Tragopogon pratensis (Meadow Goat's Beard)

Plant Info
Also known as: Showy Goat's-beard, Meadow Salsify, Jack-go-to-bed-at-noon
Family:Asteraceae (Aster)
Life cycle:biennial
Habitat:sun; roadsides, disturbed sites, waste places, fields
Bloom season:May - August
Plant height:1 to 3 feet
Wetland Indicator Status:none
MN county distribution (click map to enlarge):Minnesota county distribution map
National distribution (click map to enlarge):National distribution map

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Detailed Information

Flower: Flower shape: 7+petals

[photo of flower] Solitary flower at the top of the stem and at the end of the few branching stems. Flowers are 1 to 2½ inches across with many yellow dandelion-type ray flowers (petals). The 8 (occasionally more) green bracts that surround the flower are as long as or shorter than the petals.

[photo of bracts] The stem just below the receptacle may be slightly inflated when the plant is fruiting, but not when flowering. The flowers open on sunny mornings and close by noon. The closed flowers resemble a thin pod.

Leaves and stem: Leaf attachment: alternate Leaf type: simple

[photo of upper leaf] Leaves are grass-like blades, to ¾ inch wide at the base and up to 1 foot long becoming smaller as they ascend the stem, toothless, generally smooth, almost waxy though may have very fine, sparse hairs when young, Leaves abruptly narrow near the base then gradually taper to a pointed tip, and clasp the stem. Leaves are usually coiled or curved at the tip, often in tight curls on upper leaves. Stems are smooth, green or with a whitish cast, may branch near the base of the plant or have multiple flowering stems.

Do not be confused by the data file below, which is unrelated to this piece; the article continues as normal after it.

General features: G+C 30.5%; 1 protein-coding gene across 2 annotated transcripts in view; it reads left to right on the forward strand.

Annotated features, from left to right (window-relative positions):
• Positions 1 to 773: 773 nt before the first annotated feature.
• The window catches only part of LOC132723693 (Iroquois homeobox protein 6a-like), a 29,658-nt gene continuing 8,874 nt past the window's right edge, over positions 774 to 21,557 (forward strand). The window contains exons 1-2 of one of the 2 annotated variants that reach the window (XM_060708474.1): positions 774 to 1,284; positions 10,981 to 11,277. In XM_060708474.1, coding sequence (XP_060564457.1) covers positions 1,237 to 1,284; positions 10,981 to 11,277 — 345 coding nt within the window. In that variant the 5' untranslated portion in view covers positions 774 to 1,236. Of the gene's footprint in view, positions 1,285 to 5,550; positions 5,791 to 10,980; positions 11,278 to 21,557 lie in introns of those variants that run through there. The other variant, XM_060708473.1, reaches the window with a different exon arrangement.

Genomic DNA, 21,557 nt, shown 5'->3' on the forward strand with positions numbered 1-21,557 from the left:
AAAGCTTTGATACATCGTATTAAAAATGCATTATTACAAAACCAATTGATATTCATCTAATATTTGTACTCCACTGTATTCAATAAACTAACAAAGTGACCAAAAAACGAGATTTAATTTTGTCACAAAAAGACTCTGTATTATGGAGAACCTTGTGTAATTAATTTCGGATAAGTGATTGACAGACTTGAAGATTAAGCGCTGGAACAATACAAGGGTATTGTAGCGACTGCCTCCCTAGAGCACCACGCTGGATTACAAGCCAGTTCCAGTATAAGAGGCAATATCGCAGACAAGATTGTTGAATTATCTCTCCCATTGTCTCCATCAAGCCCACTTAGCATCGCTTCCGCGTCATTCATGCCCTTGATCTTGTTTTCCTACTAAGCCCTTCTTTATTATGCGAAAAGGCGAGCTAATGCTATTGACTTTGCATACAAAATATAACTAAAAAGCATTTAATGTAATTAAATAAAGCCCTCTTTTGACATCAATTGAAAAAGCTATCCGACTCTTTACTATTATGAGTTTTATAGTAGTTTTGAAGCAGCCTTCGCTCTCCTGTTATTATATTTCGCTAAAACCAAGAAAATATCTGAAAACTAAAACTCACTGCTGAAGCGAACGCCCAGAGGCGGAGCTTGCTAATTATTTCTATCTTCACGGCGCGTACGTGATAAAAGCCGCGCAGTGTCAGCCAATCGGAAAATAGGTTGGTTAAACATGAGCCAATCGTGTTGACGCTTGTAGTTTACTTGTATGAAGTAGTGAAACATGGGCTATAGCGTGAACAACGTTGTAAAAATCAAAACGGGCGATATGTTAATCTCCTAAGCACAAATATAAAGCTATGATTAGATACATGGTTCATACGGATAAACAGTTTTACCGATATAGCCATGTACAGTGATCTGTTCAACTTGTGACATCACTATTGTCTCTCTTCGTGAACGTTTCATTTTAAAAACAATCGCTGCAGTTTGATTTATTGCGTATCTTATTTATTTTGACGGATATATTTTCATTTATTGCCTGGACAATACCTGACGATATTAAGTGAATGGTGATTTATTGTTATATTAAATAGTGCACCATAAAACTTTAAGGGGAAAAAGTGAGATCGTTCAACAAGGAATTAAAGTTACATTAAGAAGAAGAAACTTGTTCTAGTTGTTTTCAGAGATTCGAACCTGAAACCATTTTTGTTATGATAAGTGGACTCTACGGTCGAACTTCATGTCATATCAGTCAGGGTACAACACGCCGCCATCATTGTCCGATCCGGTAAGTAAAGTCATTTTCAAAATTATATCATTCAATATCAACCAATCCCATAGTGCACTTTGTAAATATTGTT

Fruit: Fruit type: seed with plume

[photo of fruit] Fruit is a giant dandelion-type plume about 3 inches across; the brown seed has a tuft of whitish hairs to carry them off in the wind.


Meadow Goat's Beard is very similar in appearance to Yellow Goat's-beard, Tragopogon dubius, and found in similar habitats but is not as common in Minnesota as T. dubius. T. pratensis can be distinguished by deeper yellow flowers, the narrower stem just below the receptacle, bracts not extending beyond the rays, and the curling of leaf blade tips.

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More photos

Photos courtesy Peter M. Dziuk, taken in Fillmore and Kanabec counties.


Have you seen this plant in Minnesota, or have any other comments about it?

Posted by: Judy - western Hennepin County (Minnetrista)
on: 2015-06-05 22:11:37

First of all, THANK YOU for a terrific website! This is a pretty plant but very aggressive and spreading in our old hayfield. We'd like to eradicate it but don't want to use herbicides. If a true biennial, as you note, then I should be able to get rid of it over time by removing flower heads before seeds are set, correct? That's a whole lot easier than pulling, which is fun and relatively easy to do after a rain but becomes hard work after a few hours. My concern is that another website mentioned these plants taking up to 10 years before bolting and flowering! That sounds like a perennial to me. Any advice would be appreciated. Thanks for your time :-)

Posted by: K. Chayka
on: 2015-06-06 05:46:29

Judy, if you don't want to use herbicides then your only options are pulling and dead-heading. USDA lists it as a biennial, though as happens with many biennials, seeds may be viable but not germinate for some number of years.

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